Cutting it Close on Shutdown and Default

Special Guests: Bill Hoagland, Joe Minarik

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This week on Facing the Future, we got a bipartisan view of a big week in Washington from two veteran Capitol Hill staffers, Bill Hoagland, senior vice president of the Bipartisan Policy Center, and Joe Minarik, senior vice president and director of research at the Committee for Economic Development of the Conference Board. Concord Coalition Policy Director Tori Gorman, herself a veteran of many legislative battles, joined the conversation.

For those interested in the federal budget, this week has it all; a potential government shutdown, a debt limit stand-off, a bipartisan physical infrastructure bill, and a partisan reconciliation bill. This isn’t quite the fiscal Super Bowl, but we’re certainly in the playoffs and our guests provided some great color commentary.

Hoagland, a Republican, has 33 years of federal government service, including 25 years on the U.S. Senate staff where he served as staff director of the Senate Budget Committee and director of budget and appropriations for former Majority Leader Bill Frist (R-TN).

Minarik, a Democrat, was the chief economist of the Office of Management and Budget for all eight years of the Clinton Administration. He also served as chief economist to the House Budget Committee and staff director of the Joint Economic Committee.

Both guests expressed frustration that the fiscal year so often ends with the threat of a government shutdown and the need for one or more “continuing resolutions” (CRs), essentially freezing agency budgets until the 12 regular appropriation bills are passed. The latest such CR was passed by Congress and signed by President Biden on Thursday, September 30. It extends funding at current levels through December 3rd with some exceptions for emergency relief.

“It’s not the way we should do business,” Minarik said.

Hoagland said it was time to “rethink the whole budget appropriations process and move to a biennial appropriations process or some form of an automatic CR so that once we get up to this point and we haven’t passed appropriations, it automatically keeps government running at the current level without having to go through this game of chicken we seem to have fallen into recently.”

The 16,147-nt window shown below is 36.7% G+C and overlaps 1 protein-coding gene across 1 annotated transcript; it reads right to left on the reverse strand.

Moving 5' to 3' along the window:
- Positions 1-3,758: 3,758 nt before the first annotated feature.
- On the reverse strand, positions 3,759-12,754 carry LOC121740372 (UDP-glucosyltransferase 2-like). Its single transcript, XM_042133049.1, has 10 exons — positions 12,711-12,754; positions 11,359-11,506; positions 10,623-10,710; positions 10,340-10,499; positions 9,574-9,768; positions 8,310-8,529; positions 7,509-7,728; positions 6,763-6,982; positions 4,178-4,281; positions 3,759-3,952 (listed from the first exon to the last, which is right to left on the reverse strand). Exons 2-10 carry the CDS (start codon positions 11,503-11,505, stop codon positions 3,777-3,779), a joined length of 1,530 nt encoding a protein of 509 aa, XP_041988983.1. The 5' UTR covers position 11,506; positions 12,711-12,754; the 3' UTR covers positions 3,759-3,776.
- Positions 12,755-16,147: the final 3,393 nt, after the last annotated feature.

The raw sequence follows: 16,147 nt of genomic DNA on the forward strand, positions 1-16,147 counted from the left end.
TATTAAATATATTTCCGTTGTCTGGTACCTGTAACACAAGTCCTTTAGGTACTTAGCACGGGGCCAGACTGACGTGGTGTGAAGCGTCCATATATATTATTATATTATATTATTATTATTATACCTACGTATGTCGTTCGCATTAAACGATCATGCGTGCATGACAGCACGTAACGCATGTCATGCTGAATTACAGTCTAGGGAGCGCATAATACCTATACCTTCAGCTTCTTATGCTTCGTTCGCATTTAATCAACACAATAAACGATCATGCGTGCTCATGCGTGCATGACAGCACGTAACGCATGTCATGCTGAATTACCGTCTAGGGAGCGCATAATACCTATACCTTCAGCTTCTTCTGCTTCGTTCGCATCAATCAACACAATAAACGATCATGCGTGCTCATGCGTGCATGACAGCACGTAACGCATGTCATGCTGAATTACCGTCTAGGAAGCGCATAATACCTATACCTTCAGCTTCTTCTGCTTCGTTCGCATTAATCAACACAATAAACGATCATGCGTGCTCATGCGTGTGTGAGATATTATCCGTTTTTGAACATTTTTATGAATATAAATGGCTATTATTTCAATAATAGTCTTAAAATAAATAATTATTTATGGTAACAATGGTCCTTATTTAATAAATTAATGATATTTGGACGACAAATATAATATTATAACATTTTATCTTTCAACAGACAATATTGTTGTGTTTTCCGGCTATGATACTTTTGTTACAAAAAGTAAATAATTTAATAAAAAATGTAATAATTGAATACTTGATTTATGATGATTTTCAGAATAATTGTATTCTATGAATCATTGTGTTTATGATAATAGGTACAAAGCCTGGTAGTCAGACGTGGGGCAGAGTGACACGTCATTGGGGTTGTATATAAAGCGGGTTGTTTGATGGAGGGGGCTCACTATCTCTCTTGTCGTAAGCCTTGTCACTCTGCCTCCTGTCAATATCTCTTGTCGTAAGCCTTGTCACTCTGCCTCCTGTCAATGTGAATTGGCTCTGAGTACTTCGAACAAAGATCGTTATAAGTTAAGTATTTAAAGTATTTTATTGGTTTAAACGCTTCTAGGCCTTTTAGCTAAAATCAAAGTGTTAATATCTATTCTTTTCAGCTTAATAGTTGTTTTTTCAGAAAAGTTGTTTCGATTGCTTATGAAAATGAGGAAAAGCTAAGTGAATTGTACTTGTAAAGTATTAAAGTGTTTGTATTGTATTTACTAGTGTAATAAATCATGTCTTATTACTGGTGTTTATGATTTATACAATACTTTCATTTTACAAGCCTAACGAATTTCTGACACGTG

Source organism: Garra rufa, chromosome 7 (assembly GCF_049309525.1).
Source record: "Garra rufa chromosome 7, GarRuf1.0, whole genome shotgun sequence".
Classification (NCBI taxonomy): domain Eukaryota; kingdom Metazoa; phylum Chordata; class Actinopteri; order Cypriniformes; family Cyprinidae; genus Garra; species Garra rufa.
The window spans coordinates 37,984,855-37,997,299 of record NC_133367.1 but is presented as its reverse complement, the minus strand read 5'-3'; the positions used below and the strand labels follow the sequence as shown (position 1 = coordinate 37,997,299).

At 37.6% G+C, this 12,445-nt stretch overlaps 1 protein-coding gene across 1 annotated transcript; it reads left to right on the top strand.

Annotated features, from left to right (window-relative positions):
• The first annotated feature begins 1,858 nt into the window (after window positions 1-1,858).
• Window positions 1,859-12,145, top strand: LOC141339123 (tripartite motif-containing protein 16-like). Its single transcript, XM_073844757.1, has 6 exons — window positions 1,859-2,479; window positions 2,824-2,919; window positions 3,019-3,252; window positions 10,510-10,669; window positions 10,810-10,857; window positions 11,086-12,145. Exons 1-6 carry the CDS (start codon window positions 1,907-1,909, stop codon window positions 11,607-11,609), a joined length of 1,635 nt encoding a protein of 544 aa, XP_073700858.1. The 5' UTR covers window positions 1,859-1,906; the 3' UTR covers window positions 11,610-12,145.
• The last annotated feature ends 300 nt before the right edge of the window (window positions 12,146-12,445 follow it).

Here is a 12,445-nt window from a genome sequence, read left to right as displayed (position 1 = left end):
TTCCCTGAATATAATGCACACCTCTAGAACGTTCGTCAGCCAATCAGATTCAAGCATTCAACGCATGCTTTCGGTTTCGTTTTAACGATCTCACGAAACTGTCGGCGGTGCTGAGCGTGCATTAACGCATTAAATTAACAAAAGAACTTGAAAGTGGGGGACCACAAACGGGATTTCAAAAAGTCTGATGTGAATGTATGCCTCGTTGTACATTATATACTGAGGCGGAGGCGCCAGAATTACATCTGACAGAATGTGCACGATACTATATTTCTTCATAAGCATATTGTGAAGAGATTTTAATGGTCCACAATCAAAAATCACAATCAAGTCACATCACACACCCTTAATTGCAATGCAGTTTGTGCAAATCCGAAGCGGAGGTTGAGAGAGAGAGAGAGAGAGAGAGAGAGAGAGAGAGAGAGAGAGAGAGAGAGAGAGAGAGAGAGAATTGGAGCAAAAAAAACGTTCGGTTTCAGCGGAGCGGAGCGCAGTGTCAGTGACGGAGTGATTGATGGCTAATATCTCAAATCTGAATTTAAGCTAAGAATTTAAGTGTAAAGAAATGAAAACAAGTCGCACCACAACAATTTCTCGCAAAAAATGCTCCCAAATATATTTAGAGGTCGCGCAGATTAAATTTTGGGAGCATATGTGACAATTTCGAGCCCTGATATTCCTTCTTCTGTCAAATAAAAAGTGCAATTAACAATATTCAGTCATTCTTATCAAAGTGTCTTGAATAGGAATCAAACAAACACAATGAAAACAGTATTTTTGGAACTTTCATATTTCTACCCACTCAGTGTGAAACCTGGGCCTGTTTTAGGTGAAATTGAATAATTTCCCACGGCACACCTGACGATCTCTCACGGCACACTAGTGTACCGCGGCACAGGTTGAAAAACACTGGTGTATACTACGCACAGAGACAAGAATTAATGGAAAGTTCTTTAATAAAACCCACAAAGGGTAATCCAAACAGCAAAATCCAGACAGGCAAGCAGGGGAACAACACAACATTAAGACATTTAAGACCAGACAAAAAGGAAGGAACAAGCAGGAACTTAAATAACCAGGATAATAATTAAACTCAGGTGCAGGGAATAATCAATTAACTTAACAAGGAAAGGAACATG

A downside to automatic CRs, Minarik observed, would be if members of Congress “become so cynical that they would decide that they can freeze the size of government by just refusing to pass appropriation bills.”

Another development that concerns Hoagland and Minarik is that the reconciliation process, which is a way around the Senate filibuster, is now used for things that can worsen the fiscal outlook rather than to facilitate hard choices on fiscal responsibility.

“The process has changed dramatically, since it was originally designed, from what it was supposed to do,” Hoagland said. Minarik added, “When it comes to spending money, you probably don’t need a parliamentary advantage, and certainly not when it comes to cutting taxes.”

We ended with a discussion of the debt limit and why it is so difficult to raise or suspend it, even when doing so is necessary to cover the bills for past policy decisions that increased the debt. Hoagland advocated an automatic debt limit increase to accommodate the level of debt approved in a budget resolution.

Gorman asked whether it would make sense to “nuke” the filibuster in a targeted way to allow changes in the debt limit with a simple majority vote. Hoagland and Minarik were open to that idea in theory, but expressed concern that it would lead to many similar proposals for other issues and, potentially, to the complete elimination of the filibuster.

“I still think that the great deliberative body [the Senate] needs to retain its ability to have the filibuster. So, good idea, but I’m a little nervous about where it would lead to in the next steps down the road to the elimination of the filibuster completely.,” Hoagland said. Minarick agreed. “I would not like to go down that road and I hope we don’t have to,” he said.

Hear more on Facing the Future. I host the program each week on WKXL, (N.H.), and it is also available via podcast. Join me and my guests as we discuss issues relating to national fiscal policy with budget experts, industry leaders, and elected officials. Past broadcasts are available here. You can subscribe to the podcast on SpotifyPandoraiTunesGoogle PodcastsStitcher or with an RSS feed. Follow Facing the Future on Facebook, and watch videos from past episodes on The Concord Coalition YouTube channel.

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